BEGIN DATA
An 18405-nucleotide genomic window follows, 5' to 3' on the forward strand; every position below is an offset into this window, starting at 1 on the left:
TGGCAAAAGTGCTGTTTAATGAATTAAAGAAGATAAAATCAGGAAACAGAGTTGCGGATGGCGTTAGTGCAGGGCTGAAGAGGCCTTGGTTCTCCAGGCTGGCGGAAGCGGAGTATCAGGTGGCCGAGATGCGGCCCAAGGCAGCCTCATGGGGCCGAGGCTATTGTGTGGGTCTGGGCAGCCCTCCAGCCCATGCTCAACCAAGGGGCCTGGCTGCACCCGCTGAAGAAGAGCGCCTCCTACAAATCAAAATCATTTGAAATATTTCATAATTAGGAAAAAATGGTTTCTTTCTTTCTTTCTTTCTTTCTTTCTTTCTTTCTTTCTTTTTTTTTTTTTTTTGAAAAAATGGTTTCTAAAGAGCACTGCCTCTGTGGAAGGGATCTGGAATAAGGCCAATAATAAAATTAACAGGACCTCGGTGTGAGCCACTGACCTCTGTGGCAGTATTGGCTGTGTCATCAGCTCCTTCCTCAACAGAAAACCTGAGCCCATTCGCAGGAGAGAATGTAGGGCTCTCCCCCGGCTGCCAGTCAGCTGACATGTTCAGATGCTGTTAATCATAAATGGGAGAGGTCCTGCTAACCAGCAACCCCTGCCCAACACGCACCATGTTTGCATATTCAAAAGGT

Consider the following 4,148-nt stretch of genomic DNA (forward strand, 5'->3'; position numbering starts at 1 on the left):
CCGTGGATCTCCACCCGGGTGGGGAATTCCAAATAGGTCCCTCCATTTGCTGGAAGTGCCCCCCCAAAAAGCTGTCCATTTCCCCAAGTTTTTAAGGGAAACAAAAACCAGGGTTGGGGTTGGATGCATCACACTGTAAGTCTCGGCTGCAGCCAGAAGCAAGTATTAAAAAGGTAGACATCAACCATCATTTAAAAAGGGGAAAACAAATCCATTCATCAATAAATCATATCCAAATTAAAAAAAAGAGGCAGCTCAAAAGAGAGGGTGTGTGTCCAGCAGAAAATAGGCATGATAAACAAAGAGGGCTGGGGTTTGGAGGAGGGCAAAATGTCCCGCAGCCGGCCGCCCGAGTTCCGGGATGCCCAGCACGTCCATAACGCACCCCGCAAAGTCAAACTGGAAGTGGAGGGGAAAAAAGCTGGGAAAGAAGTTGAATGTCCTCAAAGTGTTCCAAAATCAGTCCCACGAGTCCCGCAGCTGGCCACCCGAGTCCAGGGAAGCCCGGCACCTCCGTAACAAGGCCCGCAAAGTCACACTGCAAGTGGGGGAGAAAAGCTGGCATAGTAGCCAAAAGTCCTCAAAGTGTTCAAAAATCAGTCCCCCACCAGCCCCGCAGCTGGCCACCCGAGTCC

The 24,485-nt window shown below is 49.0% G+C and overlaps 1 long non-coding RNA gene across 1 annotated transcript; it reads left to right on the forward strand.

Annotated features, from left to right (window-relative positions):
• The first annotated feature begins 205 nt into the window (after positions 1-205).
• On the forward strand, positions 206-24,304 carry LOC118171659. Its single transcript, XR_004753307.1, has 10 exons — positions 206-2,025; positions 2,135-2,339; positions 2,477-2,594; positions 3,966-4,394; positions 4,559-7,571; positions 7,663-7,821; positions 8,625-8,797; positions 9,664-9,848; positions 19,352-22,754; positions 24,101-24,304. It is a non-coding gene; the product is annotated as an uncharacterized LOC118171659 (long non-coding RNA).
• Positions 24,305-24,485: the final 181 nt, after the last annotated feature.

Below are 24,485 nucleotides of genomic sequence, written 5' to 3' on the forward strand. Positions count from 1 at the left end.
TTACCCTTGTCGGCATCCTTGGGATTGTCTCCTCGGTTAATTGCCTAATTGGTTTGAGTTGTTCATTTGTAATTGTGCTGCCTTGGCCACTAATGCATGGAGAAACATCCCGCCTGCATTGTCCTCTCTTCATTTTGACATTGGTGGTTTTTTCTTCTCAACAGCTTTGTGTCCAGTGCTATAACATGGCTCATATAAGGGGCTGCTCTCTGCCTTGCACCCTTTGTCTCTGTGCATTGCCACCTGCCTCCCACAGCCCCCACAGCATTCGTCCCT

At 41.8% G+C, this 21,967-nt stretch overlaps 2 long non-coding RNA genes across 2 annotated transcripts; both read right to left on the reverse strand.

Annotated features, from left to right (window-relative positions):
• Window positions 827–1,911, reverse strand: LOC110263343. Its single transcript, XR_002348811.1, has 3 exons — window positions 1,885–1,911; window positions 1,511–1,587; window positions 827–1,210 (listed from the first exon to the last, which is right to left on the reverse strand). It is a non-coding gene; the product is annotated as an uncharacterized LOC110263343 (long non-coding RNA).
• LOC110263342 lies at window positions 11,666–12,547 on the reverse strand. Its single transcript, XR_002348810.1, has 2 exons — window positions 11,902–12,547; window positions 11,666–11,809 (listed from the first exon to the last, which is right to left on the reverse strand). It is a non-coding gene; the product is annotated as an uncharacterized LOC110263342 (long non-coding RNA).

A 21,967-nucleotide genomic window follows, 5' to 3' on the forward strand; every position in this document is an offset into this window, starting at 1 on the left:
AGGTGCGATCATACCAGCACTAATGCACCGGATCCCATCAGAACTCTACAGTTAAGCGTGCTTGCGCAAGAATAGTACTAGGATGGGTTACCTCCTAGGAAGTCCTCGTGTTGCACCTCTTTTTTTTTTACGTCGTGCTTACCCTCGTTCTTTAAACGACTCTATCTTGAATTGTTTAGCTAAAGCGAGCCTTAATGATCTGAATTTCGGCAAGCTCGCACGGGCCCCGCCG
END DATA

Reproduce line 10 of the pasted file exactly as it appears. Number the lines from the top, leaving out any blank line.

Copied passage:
Below are 24,485 nucleotides of genomic sequence, written 5' to 3' on the forward strand. Positions count from 1 at the left end.